In August 2004, BHL leased property it owned on Millsborough Avenue to STIL for a period of five years. STIL’s then Managing Director Donna Roberts occupied the property with her child’s father, Frank Cox, who was himself the managing director of DYC Fishing Limited.

According to the judgment, upon the termination of the lease on July 31, 2009, Ms Roberts vacated the premises in August 2009. Mr Cox, however, remained and continued paying the rent, which BHL accepted. He subsequently defaulted in his payments and, in 2014, BHL brought proceedings against STIL for outstanding rental.


Crucial to the case, in the Supreme Court, and also in the Court of Appeal, was whether STIL had indeed signed a second lease with BHL after the 2004 lease expired in 2009. BHL contended that STIL had, and had even attached a copy of a signed 2009 lease to its claim for outstanding rental. It was a term of that lease agreement that STIL would not assign, sublet or part with possession of the rented premises without BHL’s written consent.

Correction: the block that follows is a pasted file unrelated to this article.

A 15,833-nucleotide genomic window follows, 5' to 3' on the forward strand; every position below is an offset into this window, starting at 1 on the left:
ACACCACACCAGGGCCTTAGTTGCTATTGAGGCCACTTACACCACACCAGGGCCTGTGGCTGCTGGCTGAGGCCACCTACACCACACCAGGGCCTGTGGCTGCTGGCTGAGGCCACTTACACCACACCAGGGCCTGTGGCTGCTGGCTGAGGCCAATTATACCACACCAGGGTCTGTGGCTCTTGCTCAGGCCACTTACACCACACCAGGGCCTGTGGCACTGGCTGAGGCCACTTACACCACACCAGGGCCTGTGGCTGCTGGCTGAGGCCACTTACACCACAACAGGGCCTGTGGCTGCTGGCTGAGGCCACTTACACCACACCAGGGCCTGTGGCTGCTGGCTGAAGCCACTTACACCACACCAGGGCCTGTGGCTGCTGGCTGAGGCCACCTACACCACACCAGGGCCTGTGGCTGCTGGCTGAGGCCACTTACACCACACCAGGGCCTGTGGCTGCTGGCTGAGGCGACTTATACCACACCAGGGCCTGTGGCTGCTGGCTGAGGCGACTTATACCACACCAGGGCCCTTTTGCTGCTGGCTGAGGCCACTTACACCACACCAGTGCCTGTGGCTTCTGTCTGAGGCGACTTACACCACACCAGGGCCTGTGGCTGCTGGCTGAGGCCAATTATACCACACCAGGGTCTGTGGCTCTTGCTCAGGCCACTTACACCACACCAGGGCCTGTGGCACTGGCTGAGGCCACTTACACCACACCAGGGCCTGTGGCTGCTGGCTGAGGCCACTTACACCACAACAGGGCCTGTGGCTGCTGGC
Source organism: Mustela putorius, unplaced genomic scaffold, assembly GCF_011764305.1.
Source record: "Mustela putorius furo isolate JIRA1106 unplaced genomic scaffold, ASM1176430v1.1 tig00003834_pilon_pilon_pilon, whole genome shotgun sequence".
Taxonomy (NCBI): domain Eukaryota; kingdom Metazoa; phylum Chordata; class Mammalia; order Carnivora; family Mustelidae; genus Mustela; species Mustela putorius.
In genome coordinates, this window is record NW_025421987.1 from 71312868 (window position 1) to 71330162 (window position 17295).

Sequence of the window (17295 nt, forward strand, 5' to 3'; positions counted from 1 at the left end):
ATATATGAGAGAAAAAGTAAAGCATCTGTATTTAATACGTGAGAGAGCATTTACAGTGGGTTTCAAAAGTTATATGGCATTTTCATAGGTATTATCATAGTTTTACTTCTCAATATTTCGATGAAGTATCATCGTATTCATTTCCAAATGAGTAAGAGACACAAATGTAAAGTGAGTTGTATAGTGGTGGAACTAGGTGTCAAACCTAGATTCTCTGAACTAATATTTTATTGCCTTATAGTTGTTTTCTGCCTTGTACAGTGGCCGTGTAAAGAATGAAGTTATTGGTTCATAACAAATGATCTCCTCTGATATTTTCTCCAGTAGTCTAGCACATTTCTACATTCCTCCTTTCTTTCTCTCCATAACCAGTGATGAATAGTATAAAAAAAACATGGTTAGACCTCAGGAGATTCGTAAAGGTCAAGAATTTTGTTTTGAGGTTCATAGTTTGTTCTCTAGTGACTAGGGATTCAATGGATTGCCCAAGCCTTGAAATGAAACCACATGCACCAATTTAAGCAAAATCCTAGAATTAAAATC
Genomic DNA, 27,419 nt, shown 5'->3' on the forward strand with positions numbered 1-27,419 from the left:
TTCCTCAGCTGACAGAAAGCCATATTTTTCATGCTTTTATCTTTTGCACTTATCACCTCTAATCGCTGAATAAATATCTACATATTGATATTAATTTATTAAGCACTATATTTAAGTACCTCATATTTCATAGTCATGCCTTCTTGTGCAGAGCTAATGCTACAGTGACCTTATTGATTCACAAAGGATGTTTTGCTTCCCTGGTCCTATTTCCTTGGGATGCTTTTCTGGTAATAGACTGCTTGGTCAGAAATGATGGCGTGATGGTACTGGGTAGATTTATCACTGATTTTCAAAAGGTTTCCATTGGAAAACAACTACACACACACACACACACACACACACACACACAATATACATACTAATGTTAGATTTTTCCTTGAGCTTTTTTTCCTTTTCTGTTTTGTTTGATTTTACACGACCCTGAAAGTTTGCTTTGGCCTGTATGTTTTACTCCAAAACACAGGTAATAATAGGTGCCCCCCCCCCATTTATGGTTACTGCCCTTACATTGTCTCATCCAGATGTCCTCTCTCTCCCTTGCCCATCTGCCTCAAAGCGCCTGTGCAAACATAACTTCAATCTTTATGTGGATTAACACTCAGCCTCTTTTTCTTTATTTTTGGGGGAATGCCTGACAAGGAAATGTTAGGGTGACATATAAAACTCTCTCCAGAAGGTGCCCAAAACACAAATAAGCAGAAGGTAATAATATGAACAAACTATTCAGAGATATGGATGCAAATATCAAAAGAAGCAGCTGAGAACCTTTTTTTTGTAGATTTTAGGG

STIL, on the other hand, denied signing or entering into a second lease with BHL. It denied owing the sums claimed by BHL. It contended that in October 2009, its lease agreement with BHL ended by reason of effluxion of time. Consequently, it gave up possession of the property to BHL and DYC took possession of the property and paid rent to BHL, which rent BHL accepted.